on the bench

 On the Bench  -setting up a typeset when printing with sheet metal

Setting up a typeset, when metal printing, is the best way not to waste sheet metal by making a crazy mistake while stamping. Here I have used the top wooden lid of another letter stamp set to arrange the different fonts. I also stamp out the saying/quote/names before to make absolutely sure the letters chosen work with the thought/design or even with especially the lowercase letters making sure the b, d, h, p etc. are the b, d, h, p or even y It is important also to check for the aesthetic by stamping on a piece of scrap wood with your leather mallet seeing if it all works together. There are about 3 scrap pieces of wood floating around the studio (I will get a pic later) for this reason so I don't stamp on the benches in studio.
setting up a typeset for PA Wilds woodland pendants 'Wild about the PA WILDS'

group shot showing tools used

signing and branding with custom created metal stamps
centering and measuring with then marking with a Sharpie and a metal ruler



 On the bench-  keeping tools clean

Keeping your work area clean and somewhat picked up is important when making jewelry.  This is true for feeling creative and making quality work, for I don't or can't work in a hot mess of a studio but, creative clutter is another thing :) When filling inventories in stores, galleries and trail stops or filling custom orders organized clutter is best.  Well.... I have no choice since the studio is 11'x10'.  I often describe the space akin to a cooks galley kitchen.... for when working on the stump bench I can either reach what I need where I presently am working or a couple rolls of the chair wheels gets me there snagging what is needed.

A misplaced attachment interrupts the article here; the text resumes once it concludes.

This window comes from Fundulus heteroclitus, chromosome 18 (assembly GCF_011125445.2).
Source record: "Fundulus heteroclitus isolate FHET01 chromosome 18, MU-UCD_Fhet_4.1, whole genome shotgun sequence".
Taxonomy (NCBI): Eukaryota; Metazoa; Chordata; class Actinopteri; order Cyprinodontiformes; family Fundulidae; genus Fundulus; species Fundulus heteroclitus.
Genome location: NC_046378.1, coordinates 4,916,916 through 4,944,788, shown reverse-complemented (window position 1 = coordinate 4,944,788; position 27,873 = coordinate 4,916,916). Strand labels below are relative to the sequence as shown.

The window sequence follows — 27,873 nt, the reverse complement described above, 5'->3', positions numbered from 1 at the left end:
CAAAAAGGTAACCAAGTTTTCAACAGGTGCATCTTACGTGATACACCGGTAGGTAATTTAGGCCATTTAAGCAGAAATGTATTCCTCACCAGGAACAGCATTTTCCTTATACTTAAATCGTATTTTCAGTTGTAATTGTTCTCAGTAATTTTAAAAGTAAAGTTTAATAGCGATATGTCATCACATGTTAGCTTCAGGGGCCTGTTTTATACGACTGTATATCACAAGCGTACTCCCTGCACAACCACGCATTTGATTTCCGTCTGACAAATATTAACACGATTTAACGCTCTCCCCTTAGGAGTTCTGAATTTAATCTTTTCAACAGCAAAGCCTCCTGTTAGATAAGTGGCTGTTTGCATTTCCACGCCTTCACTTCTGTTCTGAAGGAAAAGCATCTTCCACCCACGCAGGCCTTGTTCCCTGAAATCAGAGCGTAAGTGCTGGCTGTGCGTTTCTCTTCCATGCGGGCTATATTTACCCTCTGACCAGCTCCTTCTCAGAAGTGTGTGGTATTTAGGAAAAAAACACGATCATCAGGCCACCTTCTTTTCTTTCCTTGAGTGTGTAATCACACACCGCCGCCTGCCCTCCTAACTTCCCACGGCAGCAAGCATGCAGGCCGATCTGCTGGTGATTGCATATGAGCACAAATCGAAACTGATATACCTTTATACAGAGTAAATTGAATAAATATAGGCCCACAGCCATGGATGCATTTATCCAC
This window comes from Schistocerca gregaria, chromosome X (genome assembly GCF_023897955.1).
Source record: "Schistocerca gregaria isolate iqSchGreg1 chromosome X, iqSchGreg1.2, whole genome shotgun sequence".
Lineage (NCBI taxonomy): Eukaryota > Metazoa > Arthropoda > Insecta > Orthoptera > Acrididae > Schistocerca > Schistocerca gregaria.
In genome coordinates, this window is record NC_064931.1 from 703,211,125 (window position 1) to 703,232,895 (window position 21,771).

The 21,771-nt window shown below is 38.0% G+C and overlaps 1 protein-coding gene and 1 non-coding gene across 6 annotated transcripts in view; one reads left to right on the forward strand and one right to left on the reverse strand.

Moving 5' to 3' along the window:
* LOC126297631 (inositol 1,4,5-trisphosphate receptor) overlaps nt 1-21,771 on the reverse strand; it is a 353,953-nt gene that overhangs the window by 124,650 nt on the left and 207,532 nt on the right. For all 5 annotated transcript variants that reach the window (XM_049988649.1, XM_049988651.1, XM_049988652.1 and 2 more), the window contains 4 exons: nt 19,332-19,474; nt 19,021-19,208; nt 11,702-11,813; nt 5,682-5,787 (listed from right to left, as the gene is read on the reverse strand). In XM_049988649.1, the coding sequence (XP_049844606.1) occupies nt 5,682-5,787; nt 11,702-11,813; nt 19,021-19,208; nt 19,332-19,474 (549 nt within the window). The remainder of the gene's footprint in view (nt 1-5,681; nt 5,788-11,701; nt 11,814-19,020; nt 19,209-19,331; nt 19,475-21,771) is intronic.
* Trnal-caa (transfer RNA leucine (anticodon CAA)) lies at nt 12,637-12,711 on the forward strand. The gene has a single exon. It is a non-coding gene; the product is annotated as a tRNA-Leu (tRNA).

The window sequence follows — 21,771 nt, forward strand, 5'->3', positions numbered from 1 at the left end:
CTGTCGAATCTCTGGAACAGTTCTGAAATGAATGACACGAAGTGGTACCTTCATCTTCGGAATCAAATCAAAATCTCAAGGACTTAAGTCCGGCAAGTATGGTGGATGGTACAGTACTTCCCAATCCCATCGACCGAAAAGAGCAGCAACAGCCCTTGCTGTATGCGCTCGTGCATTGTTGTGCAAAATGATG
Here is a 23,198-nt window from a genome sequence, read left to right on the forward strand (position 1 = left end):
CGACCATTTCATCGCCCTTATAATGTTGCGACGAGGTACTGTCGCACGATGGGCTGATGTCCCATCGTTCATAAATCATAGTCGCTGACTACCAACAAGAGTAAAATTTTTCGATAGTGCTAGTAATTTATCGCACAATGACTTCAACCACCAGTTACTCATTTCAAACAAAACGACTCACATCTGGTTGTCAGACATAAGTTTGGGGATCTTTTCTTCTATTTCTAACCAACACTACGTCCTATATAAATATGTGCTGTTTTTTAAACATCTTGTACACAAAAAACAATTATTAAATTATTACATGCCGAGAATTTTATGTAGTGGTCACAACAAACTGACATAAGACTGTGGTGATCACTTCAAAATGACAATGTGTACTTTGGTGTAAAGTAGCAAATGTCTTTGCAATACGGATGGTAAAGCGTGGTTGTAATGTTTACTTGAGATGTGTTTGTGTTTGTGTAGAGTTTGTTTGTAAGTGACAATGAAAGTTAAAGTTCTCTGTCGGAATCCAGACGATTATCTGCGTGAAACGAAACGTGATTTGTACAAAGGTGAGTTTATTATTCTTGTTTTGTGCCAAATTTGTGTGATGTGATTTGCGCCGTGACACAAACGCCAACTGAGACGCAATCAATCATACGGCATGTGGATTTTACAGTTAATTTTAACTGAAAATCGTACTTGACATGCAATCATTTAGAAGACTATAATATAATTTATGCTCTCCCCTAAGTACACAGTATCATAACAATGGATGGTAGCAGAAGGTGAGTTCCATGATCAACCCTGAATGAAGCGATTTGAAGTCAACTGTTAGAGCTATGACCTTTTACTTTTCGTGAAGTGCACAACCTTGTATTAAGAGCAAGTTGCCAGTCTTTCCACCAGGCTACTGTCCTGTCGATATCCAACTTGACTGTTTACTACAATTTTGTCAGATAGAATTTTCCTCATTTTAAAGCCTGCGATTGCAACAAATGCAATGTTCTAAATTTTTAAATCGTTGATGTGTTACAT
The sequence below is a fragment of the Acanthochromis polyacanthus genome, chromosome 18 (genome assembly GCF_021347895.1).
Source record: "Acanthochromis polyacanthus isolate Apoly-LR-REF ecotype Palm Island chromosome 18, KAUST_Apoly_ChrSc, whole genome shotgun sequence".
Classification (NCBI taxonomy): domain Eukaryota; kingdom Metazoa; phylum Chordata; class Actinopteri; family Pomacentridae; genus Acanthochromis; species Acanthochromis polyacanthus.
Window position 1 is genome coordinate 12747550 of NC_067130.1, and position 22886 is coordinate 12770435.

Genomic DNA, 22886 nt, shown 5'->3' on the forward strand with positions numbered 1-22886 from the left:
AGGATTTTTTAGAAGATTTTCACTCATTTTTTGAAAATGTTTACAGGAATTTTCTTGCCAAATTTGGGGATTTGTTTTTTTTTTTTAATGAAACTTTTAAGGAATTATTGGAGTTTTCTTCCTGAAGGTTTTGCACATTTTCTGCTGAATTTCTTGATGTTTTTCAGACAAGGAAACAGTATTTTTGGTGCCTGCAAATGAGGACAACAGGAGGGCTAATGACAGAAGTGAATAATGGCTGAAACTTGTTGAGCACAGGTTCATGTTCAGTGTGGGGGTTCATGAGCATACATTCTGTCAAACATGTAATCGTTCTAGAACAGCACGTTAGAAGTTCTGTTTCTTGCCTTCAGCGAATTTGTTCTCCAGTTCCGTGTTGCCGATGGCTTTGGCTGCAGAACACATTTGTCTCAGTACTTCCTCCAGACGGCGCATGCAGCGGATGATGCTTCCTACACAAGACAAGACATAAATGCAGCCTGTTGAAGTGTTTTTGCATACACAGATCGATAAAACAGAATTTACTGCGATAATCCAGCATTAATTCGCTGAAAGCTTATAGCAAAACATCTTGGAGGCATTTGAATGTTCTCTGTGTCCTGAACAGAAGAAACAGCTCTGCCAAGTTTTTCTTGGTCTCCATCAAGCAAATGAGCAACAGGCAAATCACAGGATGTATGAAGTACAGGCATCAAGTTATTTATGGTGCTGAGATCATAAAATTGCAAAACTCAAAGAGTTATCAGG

I will write a post talking about 'studio move' in the near future.  Plans have changed from originally building off of the existing studio, to upcycling our existing back screen porch into a super area for SDAJ.  This change makes the dh happy and also adds another living area to the house and increases the studio's possibilities when hosting open houses, classes and artisan trail events... + makes me smiles too! HOOT, HOOT!!  The finished studio will be 7 times what I have now.
hammers here at the ready allow the artist to freely move from one technique to the next
Simple is best not needing much effort with keeping the floor swept, benches free of metal shavings, tools in their homes and surfaces ready for that next big project.  If your tools are where they normally are at all times, you tend to be more productive, which decreases stress  when you reach for that lost riveting hammer and time, when in a crunch reaching for that brass mallet for your punches.
files on a magnetic strip at the ready

 Files should be free from bits of filed metals, steel wool and rust to file properly lasting for years.  The magnetic strip is a pain with magnetizing so all your steel wool floaties get picked up...grrr
Files can't be touching each other for it damages the teeth so the strip works great for that but, you can also have them in a single layer in a drawer.  I won't have them on the front of this work bench again but, attached to the back wall for these crazy things fall every where from just the slightest bump. 
antique hammers or old school work horse hammers for texturing here an old ball-peen....see my fave texturing hammer in the background, an old cobbler's hammer.

just a simple cleaning up
Hammers are an artisans bridging between them and the metal being formed.  I feel hammers are my favorite tool as you can see from the photos hammers live on the stump bench, tool boxes around the studio and are seen featured in many photos when even featuring my jewelry or metalprinting.
HAMMERS are the heart and soul of the 'work' screaming their existence in and out of the studio, making themselves heard.